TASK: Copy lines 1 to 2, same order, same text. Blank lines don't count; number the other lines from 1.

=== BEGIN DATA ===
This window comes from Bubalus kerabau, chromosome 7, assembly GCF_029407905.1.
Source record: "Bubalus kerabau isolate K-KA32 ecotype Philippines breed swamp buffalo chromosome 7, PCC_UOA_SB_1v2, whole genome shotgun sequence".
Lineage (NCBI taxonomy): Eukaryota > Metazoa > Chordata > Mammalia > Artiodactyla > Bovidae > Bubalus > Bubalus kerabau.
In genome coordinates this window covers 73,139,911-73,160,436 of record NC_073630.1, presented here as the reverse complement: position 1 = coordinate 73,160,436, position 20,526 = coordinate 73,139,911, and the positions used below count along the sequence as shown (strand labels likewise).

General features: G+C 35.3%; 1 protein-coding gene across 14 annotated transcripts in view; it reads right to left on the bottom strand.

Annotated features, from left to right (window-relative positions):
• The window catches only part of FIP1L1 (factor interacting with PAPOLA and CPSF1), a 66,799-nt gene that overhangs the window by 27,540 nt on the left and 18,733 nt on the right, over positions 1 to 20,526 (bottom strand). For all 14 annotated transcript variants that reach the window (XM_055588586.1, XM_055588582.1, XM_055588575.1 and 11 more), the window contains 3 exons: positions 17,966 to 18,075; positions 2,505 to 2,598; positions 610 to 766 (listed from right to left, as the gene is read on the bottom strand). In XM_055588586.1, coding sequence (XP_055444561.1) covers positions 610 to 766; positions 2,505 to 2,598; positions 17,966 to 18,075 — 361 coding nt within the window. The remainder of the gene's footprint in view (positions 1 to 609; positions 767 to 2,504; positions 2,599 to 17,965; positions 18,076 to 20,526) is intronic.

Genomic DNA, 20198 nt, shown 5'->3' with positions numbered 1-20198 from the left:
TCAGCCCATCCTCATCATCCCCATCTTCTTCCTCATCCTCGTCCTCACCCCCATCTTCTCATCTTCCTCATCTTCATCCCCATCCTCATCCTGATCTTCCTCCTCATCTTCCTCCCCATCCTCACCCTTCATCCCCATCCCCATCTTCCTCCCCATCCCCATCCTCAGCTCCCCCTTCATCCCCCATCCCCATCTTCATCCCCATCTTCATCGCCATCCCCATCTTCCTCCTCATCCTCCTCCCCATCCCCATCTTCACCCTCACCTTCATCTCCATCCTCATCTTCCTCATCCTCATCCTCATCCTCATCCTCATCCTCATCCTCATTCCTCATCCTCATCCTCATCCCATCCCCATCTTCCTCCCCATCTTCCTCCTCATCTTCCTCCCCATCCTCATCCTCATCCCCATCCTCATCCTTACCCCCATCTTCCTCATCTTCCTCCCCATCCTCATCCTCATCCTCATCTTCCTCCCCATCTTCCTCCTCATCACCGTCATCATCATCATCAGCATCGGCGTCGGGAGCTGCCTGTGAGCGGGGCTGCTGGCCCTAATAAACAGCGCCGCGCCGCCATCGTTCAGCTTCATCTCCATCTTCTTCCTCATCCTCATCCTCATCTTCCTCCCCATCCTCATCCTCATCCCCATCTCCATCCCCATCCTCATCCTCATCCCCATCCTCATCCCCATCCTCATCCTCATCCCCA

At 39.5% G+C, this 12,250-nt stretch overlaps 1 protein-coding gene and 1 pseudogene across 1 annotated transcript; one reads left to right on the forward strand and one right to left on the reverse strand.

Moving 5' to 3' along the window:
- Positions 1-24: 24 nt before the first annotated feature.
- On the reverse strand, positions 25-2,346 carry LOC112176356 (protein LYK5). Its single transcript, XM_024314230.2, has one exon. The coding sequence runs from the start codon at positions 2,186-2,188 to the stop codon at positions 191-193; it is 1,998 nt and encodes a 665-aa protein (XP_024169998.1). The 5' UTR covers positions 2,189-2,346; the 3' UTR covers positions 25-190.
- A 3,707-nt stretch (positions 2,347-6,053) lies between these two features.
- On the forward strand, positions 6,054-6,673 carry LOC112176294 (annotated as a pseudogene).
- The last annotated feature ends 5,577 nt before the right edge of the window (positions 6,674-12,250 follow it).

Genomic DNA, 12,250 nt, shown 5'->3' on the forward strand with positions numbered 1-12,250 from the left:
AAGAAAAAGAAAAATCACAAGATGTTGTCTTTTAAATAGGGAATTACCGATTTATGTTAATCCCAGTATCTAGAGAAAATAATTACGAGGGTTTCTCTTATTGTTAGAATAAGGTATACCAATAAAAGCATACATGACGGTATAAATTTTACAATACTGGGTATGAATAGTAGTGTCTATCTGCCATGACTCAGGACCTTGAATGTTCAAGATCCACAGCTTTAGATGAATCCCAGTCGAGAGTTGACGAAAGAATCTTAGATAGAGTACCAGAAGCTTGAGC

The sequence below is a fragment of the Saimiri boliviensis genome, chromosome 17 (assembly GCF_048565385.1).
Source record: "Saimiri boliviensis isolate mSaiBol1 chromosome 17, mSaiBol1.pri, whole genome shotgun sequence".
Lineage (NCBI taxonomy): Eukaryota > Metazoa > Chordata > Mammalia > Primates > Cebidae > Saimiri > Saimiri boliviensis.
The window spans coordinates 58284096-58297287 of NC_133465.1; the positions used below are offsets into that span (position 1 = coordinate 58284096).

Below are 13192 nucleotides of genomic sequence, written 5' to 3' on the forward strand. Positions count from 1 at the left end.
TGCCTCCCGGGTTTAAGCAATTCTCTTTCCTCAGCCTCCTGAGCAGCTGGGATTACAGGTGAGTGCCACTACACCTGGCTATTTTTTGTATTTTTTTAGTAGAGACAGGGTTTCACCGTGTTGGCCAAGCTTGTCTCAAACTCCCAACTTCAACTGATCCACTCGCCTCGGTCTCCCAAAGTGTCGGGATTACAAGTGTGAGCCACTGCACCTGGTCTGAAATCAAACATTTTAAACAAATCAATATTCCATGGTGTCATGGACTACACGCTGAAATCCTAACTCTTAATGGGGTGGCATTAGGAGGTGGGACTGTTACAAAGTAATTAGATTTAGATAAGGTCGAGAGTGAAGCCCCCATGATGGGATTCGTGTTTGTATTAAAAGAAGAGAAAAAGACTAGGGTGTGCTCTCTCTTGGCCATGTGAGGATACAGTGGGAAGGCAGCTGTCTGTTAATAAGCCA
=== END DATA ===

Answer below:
This window comes from Bubalus kerabau, chromosome 7, assembly GCF_029407905.1.
Source record: "Bubalus kerabau isolate K-KA32 ecotype Philippines breed swamp buffalo chromosome 7, PCC_UOA_SB_1v2, whole genome shotgun sequence".